Efficacy of Sucralfate in the Postoperative Management of Uvulopalatopharyngoplasty: A Double-blind, Randomized, Controlled Study | Otolaryngology | JAMA Otolaryngology–Head & Neck Surgery | JAMA Network
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Original Article
October 2006

Efficacy of Sucralfate in the Postoperative Management of Uvulopalatopharyngoplasty: A Double-blind, Randomized, Controlled Study

Author Affiliations

Author Affiliations: Department of Otorhinolaryngology–Head and Neck Surgery, Communication Disorder Institute of Medical Science Research Center, Korea University College of Medicine, Seoul, South Korea.

Arch Otolaryngol Head Neck Surg. 2006;132(10):1082-1085. doi:10.1001/archotol.132.10.1082

Objective  To evaluate the effectiveness of sucralfate in influencing throat pain, otalgia, analgesic requirement, bleeding, mucosal recovery, and incidence of postoperative bleeding in patients undergoing uvulopalatopharyngoplasty.

Design  A prospective double-blind randomized study.

Setting  University-affiliated tertiary referral hospital.

Participants  Eighty adult patients with obstructive sleep apnea syndrome requiring uvulopalatopharyngoplasty were recruited and randomly allocated into either a sucralfate treatment group or a control group.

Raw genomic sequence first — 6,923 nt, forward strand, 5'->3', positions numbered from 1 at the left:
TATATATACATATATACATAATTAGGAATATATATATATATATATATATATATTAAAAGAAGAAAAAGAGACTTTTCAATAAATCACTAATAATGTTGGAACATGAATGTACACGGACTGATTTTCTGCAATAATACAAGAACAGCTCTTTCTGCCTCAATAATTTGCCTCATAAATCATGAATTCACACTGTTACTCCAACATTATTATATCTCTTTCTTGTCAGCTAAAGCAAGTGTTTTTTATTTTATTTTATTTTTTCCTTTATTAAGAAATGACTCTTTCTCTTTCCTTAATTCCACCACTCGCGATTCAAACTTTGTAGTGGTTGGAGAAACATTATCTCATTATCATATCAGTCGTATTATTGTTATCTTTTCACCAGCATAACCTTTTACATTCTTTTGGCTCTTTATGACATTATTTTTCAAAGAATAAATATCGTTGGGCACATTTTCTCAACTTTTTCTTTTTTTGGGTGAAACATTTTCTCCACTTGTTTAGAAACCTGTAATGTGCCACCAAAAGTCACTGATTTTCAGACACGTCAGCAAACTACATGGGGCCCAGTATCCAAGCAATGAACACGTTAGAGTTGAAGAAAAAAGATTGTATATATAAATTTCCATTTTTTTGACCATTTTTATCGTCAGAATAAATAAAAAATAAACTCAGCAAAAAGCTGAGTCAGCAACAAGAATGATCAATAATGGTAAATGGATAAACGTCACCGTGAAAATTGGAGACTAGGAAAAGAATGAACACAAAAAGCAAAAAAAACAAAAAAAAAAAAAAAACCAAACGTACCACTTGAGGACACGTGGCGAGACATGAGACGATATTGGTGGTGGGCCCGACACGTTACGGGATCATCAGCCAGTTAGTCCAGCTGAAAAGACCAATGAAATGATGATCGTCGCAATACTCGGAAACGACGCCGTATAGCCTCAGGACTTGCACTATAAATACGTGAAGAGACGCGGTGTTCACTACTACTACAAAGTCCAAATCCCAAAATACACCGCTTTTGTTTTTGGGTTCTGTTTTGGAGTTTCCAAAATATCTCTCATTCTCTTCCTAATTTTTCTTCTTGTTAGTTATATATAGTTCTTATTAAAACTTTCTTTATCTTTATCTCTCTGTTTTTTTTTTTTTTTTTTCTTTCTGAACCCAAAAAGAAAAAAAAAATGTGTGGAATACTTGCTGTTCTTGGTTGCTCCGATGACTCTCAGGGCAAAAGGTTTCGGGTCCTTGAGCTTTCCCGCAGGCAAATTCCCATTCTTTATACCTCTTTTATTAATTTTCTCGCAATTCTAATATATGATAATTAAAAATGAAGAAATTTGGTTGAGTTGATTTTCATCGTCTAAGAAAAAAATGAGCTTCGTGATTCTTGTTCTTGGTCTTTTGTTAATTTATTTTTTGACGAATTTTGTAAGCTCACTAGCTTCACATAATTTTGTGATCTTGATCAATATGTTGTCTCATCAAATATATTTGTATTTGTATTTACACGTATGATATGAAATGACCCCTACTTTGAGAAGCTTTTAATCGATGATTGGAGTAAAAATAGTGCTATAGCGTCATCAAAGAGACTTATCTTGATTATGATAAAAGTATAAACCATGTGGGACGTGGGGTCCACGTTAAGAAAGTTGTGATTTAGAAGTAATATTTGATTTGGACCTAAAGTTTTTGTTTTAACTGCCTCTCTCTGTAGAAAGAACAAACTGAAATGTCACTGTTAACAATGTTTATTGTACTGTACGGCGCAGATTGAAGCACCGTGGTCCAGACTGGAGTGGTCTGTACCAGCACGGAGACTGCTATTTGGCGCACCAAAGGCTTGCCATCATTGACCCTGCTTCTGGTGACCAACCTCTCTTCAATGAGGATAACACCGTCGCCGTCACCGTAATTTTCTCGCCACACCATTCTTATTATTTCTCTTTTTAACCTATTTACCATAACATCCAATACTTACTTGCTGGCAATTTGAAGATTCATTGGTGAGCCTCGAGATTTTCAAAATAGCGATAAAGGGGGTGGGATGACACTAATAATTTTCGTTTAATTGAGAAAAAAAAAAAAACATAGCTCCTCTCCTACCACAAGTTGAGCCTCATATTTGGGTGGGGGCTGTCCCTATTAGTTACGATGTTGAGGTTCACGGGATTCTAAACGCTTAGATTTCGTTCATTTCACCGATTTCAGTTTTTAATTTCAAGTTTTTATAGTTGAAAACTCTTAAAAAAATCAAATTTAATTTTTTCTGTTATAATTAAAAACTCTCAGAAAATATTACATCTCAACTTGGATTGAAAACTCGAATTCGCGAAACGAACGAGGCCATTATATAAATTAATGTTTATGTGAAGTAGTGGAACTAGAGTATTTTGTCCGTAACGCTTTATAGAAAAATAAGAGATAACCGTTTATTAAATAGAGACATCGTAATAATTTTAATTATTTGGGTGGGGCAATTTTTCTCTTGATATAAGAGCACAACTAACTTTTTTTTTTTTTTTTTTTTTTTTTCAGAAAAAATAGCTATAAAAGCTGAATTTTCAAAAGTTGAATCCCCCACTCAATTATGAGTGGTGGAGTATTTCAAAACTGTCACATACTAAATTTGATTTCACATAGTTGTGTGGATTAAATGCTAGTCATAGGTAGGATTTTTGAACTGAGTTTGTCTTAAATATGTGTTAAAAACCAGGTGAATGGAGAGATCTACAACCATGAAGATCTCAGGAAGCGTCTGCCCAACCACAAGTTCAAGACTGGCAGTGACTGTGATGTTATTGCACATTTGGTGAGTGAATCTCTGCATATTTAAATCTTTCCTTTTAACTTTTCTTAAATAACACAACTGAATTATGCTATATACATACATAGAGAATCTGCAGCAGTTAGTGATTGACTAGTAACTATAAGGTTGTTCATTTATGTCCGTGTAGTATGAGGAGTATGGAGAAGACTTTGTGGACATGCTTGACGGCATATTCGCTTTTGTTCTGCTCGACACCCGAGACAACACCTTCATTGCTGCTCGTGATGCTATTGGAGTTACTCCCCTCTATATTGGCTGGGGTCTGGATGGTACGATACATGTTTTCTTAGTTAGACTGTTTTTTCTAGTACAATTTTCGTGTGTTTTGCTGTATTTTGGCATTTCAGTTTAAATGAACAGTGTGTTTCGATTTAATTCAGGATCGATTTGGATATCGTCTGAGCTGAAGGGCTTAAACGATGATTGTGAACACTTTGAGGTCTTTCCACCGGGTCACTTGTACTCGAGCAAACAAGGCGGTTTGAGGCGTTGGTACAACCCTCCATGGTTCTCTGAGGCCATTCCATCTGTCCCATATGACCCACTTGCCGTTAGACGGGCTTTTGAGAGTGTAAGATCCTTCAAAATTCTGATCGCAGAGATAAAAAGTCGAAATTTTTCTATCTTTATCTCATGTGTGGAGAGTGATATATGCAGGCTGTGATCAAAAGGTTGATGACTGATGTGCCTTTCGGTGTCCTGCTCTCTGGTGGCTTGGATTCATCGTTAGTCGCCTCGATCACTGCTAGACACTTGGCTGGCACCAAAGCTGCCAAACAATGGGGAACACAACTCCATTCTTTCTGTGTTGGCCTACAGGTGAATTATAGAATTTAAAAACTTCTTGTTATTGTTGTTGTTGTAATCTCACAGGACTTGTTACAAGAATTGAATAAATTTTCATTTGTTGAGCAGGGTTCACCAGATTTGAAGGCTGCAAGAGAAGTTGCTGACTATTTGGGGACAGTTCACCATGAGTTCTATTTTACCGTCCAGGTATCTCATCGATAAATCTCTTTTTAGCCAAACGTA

Interventions  All patients underwent uvulopalatopharyngoplasty. Patients enrolled in the sucralfate group (n = 40) were instructed to gargle the sucralfate suspension and then to swallow. Patients enrolled in the control group (n = 40) were instructed to gargle placebo suspension at the same doses and schedule.

Main Outcome Measures  Postoperative throat pain, otalgia, amount of analgesic required, degree of strength (defined as patients' general well-being and return to regular daily activities), percentage of mucosal covering, and postoperative bleeding.

Results  Throat pain and otalgia occurred significantly less often in sucralfate group, with less analgesic requirement and with rapid mucosal healing and early return to regular daily activities. There was no significant difference in episodes of postoperative bleeding between the 2 groups (P = .37).

Conclusions  Although sucralfate therapy may not provide complete analgesia after uvulopalatopharyngoplasty, it may reduce the amount of analgesic required, thus preventing dose-related adverse effects from the analgesic agent. It can also significantly reduce the total number of days needed to return to normal daily activities (P = .41).